Those strangely intermediate folks who are at once unfamiliar with compass-and-straightedge constructions and yet not intimidated by their spectre may find the Wikipedia page a reasonable starting place. But what I'm proposing today is something different, which I'm a bit startled hasn't been discussed more prominently: three-dimensional constructions. I've had this in my virtual back pocket for a while; this seems as good an opportunity as any to pull it out for a looksee, and figure out if anyone else has encountered anything like this.
The idea here is to extend to three dimensions what ordinary compass-and-straightedge constructions do in two dimensions. The first thing is to define the tools and rules for their use. For instance, in two dimensions, the tools are a compass and straightedge (like a ruler, but with only one edge and no markings), and with them, one may:
- Draw a line between any two distinct points.
- Draw a circle with one point as the center, and any other point on its circumference.
- Draw an arbitrary point on a line or a circle, or off it.
- Draw the point at the intersection of two lines (if they intersect).
- Draw the point (or two) at the intersection of two circles (if they intersect).
- Draw the point (or two) at the intersection of a line and a circle (if they intersect).
It turns out that these are impossible, and can be proved to be so, using some notions from field theory. That has not, of course, stopped people from submitting reams upon reams of alleged constructions of one of these three objects, all of which (you may be assured) are somewhere bogus.
But enough of that for now. In three dimensions, the canvas is not a flat plane, as it is in two dimensions, but all of space. And we introduce a new tool, which I will call a flatiron, which permits you to draw planes. The flatiron rules are as follows; in addition to the above, one may:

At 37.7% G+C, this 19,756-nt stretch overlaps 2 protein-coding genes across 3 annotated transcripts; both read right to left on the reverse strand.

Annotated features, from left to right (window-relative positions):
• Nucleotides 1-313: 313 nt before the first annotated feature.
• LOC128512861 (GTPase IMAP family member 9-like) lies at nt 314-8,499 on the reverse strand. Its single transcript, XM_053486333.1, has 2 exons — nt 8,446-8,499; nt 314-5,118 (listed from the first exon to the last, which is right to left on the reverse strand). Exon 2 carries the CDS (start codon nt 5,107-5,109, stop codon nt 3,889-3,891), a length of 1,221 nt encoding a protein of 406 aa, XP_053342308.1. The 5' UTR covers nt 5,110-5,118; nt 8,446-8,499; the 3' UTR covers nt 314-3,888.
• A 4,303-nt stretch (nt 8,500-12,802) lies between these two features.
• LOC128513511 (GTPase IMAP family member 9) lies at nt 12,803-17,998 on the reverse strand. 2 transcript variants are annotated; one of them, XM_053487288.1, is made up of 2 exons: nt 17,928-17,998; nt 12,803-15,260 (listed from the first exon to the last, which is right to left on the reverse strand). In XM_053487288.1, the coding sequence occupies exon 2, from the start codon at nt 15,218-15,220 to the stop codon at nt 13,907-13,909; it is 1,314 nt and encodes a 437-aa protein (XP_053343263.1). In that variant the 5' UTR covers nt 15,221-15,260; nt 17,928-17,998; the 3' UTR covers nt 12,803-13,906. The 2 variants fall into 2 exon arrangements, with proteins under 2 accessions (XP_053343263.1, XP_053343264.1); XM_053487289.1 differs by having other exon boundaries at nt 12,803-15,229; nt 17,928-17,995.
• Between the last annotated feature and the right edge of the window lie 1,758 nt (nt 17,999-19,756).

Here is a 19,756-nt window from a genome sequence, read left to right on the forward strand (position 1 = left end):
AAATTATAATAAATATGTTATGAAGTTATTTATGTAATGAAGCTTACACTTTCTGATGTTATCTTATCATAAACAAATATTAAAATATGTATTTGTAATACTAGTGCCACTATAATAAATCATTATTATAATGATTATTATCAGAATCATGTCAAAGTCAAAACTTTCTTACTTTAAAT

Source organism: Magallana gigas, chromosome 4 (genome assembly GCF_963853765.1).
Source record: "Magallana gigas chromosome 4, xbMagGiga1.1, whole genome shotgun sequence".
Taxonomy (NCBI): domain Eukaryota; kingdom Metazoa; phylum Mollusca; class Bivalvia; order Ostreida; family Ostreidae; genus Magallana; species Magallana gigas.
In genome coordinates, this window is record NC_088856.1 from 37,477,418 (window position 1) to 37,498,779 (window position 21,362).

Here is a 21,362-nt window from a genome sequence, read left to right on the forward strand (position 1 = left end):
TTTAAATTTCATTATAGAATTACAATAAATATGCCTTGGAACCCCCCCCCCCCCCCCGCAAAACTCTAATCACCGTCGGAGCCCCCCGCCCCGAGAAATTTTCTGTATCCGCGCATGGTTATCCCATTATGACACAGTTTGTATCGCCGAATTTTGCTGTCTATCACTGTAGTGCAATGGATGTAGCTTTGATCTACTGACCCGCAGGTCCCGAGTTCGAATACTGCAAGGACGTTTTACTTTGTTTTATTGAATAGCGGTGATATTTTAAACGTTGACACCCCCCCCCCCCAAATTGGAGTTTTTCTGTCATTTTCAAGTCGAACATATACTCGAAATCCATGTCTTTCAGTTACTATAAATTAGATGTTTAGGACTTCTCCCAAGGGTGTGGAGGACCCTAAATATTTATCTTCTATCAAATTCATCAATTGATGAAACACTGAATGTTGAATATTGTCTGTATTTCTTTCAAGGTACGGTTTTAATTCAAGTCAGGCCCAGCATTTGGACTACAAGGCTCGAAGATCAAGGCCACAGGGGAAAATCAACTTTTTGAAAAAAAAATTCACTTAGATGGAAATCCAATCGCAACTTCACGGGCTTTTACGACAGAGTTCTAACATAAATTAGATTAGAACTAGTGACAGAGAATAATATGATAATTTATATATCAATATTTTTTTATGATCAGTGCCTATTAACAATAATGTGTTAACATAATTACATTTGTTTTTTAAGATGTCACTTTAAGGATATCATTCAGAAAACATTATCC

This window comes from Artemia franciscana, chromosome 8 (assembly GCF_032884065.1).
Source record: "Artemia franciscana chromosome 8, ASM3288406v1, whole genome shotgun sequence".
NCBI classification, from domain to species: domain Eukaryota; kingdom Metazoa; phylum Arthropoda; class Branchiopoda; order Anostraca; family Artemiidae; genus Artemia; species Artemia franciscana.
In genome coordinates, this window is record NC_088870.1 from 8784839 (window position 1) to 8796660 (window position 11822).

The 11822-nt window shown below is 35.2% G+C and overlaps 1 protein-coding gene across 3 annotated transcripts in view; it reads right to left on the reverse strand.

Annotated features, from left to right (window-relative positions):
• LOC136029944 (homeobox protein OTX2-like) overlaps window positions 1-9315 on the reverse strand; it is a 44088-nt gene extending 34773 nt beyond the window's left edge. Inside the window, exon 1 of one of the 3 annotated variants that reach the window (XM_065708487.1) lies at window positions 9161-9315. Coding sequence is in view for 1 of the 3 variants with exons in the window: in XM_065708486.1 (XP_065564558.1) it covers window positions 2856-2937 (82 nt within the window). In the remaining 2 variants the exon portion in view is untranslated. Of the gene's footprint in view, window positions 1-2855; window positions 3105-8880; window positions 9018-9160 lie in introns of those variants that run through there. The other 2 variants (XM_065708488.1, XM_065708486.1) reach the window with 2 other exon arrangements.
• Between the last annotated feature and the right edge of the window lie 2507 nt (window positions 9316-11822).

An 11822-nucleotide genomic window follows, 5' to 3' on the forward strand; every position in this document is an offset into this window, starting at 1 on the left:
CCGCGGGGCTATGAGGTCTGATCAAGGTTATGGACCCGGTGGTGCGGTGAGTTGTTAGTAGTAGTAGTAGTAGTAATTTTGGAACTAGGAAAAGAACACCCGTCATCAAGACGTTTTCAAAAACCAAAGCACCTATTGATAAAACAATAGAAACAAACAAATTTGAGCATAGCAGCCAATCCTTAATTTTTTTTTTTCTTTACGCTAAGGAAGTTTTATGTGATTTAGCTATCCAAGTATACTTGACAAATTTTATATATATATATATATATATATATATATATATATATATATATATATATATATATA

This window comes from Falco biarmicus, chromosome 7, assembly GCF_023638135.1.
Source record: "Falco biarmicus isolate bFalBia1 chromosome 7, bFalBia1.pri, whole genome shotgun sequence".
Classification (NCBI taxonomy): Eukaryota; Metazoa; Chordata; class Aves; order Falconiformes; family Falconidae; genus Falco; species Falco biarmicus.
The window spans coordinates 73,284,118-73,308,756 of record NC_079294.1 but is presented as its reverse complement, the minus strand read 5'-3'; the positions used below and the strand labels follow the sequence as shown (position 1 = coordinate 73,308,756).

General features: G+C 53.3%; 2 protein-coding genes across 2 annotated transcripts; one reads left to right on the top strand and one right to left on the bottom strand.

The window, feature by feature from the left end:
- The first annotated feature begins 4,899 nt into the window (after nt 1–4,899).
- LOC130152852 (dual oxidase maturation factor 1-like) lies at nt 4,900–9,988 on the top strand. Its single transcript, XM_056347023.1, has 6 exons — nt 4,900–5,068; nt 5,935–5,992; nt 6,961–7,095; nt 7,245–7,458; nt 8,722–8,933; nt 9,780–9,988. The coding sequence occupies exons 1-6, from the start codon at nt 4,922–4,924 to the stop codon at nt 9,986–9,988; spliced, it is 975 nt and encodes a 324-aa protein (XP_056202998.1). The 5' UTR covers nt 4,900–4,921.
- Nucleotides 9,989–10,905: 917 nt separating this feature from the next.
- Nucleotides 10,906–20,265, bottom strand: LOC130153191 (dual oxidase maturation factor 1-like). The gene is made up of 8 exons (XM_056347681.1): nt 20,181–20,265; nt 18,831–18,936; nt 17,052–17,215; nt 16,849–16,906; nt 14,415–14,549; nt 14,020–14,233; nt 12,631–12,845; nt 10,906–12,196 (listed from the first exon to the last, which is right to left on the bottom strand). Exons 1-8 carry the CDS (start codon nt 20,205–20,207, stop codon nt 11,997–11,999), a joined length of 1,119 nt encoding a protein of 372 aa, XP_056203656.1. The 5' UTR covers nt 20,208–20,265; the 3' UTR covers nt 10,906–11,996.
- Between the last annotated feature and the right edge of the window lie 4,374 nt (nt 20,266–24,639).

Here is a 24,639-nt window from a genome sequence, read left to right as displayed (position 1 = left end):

- Draw the unique plane containing any three non-collinear points.
- Draw a sphere with one point as the center, and any other point on its surface.
- Draw an arbitrary point on a plane or a sphere, or off it.
- Draw the line at the intersection of two planes (if they intersect).
- Draw the circle (or point) at the intersection of two spheres (if they intersect).
- Draw the circle (or point) at the intersection of a plane and a sphere (if they intersect).
- Draw the point (or two) at the intersection of a line or circle with a plane or sphere (if they intersect).
- Draw spheres of radius PQ around both P and Q.
- Draw the circle C at the intersection of spheres P and Q.
- Draw R, an arbitrary point on circle C.
- Draw a sphere of radius PR around R.
- Draw S, one of the two points of intersection between circle C and sphere R. PQRS is then a regular tetrahedron.
So, a couple of questions, one easy, and one not so easy:
- Suppose that indeed, the cube root of two is not constructible in three dimensions. What about the fourth root of two? In which dimensions might that be constructible?
- Is it possible to construct all five of the regular polyhedra? In addition to the tetrahedron and cube, these include the regular octahedron (eight faces), dodecahedron (twelve faces), and icosahedron (twenty faces).